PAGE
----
We thought it might be useful to any of Brevity’s readers who are working toward their own understanding of the genre for us to briefly highlight some of those ideas from the past 20 years. And we hope it might also give interested readers a glimpse of “what we’re looking for” as we accept submissions for our two contests.
First, a little wisdom from our personal essay contest namesake, Michael Steinberg:
- “Most of my memoirs grow out of a need to interrogate my own thoughts and feelings in the hope of discovering something about myself that I couldn’t have found out any other way.”
- “I also write memoirs because the form suits my temperament and disposition . . . I have a predilection for self-scrutiny and rumination, as well as for self-disclosure.”
- “I believe that the artfully crafted personal essay or memoir is uniquely suited for our times. I say this because today our need to pay attention to the singular, idiosyncratic human voice is perhaps more urgent than ever before.”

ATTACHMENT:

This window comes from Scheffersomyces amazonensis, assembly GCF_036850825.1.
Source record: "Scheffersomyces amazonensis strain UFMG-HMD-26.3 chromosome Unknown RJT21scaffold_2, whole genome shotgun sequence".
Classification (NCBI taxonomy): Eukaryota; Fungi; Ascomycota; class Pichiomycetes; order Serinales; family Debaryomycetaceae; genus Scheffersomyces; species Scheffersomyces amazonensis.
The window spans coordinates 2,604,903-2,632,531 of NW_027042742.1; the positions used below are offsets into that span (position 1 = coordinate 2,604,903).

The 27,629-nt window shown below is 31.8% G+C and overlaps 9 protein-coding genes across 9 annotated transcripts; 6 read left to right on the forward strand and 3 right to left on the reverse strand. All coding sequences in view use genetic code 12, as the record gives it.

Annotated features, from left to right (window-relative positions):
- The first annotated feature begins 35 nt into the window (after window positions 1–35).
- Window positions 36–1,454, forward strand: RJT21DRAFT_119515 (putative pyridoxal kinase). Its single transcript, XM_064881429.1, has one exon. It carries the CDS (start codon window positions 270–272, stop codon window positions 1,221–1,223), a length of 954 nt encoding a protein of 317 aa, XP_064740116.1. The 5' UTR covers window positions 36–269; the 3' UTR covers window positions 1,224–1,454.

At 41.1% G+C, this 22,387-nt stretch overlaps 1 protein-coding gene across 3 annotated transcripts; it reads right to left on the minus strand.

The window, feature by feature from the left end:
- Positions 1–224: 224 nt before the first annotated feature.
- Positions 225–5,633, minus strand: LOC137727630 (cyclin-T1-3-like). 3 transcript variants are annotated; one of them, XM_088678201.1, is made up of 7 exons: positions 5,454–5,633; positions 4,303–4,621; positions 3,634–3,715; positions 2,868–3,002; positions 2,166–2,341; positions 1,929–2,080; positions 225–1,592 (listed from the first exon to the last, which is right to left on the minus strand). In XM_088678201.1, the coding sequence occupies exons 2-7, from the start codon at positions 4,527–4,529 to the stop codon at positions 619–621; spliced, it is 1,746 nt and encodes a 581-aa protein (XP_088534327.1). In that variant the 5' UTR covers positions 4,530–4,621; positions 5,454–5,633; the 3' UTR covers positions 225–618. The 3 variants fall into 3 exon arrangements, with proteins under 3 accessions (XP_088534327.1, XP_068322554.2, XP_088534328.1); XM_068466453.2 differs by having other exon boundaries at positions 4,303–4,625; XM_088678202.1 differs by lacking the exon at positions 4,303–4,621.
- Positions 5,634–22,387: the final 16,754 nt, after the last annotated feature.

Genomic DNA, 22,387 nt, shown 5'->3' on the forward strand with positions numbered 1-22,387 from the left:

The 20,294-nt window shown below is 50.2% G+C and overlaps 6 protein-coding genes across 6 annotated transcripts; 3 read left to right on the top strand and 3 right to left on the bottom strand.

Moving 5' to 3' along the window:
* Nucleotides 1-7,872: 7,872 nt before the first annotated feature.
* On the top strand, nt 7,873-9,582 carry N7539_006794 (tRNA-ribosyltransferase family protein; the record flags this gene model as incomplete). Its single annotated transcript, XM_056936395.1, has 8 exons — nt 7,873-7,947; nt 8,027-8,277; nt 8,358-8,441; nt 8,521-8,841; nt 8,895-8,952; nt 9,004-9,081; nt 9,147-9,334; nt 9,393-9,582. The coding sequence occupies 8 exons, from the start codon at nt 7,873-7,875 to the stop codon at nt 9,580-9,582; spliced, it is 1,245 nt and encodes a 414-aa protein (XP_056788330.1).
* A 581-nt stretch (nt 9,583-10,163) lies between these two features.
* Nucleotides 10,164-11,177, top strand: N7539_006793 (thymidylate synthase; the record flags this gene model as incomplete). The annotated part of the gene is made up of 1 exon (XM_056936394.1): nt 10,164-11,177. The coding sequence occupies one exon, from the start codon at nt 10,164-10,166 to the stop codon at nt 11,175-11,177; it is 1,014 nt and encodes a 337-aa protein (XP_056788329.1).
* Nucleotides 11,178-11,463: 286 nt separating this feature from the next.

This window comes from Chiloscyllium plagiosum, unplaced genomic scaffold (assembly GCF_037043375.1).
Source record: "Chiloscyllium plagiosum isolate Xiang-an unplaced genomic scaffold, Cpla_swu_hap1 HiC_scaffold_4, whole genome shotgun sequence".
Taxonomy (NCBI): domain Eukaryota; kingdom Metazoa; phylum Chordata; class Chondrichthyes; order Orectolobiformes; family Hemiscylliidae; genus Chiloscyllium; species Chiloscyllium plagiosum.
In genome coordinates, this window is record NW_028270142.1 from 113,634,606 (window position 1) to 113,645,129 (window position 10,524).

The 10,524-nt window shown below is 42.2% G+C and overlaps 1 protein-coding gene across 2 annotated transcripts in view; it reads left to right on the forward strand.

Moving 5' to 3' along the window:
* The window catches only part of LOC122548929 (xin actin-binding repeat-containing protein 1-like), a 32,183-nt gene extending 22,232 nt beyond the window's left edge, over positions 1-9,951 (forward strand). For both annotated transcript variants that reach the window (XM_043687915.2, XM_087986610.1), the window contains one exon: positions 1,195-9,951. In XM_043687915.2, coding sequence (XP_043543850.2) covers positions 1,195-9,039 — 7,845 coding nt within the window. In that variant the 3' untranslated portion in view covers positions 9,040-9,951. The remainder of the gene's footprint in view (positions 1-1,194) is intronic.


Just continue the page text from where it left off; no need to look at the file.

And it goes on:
- “A lot of nonfiction writers are narrating only the literal story of their experience, and leaving out the ‘inner story’; that is, the story of their thinking.”
- “The mind never stops searching for connections and asking questions. And that’s the thinking/feeling self I’d like to see more of in the personal narratives I read, both as a teacher and as an editor.”
- “When we’re reading manuscripts, we’re always hoping to encounter a fully present narrator and a curious, idiosyncratic mind and imagination in the act of thinking things out on the page.”
And here are a few gems from this year’s Steinberg Memorial Essay Prize judge, Mary Cappello, author most recently of Lecture (Transit Books, 2020):“In order to write or make art one must be in love, not with an individual per se, but with life itself.”
- “Have you noticed that literary nonfiction is getting more and more wisp-like these days? I’m happy for an alternative robustness. The license for a work to morph, to exceed its placement, forgetful of itself, for a spell, even if, in the end, words insist on returning to the airy nothing from whence they spring.”